As far as Christianity and Christendom play a role here (it is not openly discussed):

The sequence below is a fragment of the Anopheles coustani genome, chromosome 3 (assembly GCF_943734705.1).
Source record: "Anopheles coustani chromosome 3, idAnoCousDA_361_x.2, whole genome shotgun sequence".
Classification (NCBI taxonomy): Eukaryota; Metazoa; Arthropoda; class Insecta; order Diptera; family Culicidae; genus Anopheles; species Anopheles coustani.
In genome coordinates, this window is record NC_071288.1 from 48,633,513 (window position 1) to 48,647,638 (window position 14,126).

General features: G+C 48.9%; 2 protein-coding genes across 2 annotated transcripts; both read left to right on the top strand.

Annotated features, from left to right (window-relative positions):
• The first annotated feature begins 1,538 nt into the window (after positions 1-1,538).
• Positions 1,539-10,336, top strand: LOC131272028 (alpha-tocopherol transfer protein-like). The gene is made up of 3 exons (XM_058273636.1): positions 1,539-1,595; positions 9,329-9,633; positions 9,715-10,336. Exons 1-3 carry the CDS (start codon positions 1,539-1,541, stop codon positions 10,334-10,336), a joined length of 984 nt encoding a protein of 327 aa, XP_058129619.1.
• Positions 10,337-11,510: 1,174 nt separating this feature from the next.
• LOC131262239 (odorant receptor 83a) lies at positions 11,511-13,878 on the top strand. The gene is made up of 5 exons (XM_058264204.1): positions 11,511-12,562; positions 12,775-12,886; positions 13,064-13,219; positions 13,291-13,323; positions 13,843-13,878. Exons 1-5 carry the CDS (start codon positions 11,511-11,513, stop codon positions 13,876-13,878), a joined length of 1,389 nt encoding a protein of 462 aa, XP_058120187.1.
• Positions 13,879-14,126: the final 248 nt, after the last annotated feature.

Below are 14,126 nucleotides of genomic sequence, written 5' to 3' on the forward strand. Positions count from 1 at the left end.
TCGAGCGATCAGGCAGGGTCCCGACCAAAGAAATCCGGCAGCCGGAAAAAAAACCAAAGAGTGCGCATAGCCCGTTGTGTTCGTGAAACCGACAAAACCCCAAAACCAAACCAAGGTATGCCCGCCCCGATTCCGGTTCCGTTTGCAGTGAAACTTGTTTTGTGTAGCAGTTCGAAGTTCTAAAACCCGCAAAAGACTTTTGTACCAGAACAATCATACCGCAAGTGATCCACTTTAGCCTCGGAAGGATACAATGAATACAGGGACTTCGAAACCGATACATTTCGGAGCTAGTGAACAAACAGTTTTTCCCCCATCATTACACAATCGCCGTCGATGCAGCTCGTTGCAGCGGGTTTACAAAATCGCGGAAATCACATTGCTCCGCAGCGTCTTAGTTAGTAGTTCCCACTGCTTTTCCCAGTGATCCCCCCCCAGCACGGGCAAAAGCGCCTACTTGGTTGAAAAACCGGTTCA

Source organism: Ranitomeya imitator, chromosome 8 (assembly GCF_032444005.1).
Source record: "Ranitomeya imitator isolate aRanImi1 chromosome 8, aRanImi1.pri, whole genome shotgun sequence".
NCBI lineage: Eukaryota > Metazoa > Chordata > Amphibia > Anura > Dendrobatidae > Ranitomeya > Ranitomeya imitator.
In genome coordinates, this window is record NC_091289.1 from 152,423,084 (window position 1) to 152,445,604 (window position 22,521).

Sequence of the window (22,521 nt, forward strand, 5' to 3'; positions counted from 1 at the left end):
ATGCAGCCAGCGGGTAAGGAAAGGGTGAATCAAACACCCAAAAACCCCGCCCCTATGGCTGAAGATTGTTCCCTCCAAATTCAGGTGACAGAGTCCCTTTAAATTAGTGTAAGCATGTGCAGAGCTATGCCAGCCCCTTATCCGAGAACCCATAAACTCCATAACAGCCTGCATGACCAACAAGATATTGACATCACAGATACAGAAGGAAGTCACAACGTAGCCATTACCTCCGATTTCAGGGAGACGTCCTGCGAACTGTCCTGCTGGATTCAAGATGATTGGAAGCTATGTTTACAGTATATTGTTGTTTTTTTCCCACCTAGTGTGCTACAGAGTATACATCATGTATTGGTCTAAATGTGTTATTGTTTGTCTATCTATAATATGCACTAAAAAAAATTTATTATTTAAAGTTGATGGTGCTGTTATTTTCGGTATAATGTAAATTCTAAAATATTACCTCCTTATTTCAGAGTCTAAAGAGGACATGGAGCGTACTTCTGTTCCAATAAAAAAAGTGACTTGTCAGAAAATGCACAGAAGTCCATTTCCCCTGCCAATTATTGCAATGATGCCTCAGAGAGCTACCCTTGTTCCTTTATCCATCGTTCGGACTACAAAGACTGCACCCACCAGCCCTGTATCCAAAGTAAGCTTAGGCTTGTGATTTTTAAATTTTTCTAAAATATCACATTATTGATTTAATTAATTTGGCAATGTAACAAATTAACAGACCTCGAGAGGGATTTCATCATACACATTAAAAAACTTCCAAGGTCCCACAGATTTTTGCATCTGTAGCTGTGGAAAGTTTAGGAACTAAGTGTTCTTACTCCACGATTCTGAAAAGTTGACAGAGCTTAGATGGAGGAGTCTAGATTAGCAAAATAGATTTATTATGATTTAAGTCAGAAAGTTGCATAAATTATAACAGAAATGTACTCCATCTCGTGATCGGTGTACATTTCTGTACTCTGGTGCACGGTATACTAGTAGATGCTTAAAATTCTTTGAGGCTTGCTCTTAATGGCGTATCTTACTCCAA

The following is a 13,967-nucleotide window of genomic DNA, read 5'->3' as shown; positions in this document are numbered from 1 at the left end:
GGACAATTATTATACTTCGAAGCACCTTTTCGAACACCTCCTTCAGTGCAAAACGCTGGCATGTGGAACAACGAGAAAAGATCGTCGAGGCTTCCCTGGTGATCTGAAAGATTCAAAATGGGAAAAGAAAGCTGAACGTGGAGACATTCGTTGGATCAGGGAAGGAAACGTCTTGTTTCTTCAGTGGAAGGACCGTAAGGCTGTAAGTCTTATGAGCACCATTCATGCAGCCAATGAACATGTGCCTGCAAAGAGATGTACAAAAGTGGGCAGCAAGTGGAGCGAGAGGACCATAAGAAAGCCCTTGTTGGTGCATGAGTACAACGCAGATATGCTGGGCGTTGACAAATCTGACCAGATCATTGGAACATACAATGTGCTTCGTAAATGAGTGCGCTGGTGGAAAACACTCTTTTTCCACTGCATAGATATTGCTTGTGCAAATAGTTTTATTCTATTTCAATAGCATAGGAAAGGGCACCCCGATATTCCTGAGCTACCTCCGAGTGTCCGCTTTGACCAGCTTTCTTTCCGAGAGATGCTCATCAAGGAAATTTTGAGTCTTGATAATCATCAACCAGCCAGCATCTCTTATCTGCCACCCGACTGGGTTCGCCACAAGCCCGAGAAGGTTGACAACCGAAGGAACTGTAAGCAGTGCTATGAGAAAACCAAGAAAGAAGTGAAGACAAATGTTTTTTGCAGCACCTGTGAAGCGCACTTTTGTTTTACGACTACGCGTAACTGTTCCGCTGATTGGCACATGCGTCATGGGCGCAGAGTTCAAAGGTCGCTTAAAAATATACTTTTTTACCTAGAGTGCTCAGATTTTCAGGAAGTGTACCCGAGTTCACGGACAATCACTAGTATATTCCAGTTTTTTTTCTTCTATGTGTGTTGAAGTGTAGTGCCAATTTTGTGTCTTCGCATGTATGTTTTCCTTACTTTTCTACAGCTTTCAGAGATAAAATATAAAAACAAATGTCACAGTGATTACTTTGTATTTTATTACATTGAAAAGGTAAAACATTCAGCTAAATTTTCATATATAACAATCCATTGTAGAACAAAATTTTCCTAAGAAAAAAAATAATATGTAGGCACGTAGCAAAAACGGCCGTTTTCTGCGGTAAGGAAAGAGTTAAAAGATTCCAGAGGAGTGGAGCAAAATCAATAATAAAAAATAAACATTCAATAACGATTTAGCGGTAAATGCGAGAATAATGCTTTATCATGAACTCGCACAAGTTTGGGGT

Whoever talks about Al Andalus at least impicitly talks about how it was ended. It has to be clearly stated here, that the reconquista was not any such thing as a a Christian act, much less the following inquisition of suspected non-believers within what was supposed to be Christianity and the equally brutal secular persecution of jews and others considered non-believers. It was, as were the crusades, essentially horrible violence carried by the enthusiasm and a false concept that wrongly identifies Christendom with places, with secular power and with distancing oneself from the different other: not being non-Christian. It forgets the most central Christian concepts of love for the enemy, of the possibility that even essential truth shows through acts of the wrong-believer (Samaritan), of that it is belief, not physical superoiority, what counts. The sword is not a christian idea; to make it such is a particularly clearly blasphemic. One may just read the chapter “The Grand Inquisitor” in Dostojevski’s “Brothers Karamazov” for an adequate image of how it might look, if Christ were confronted with medieval or early new age Christendom and its structures – in Spain.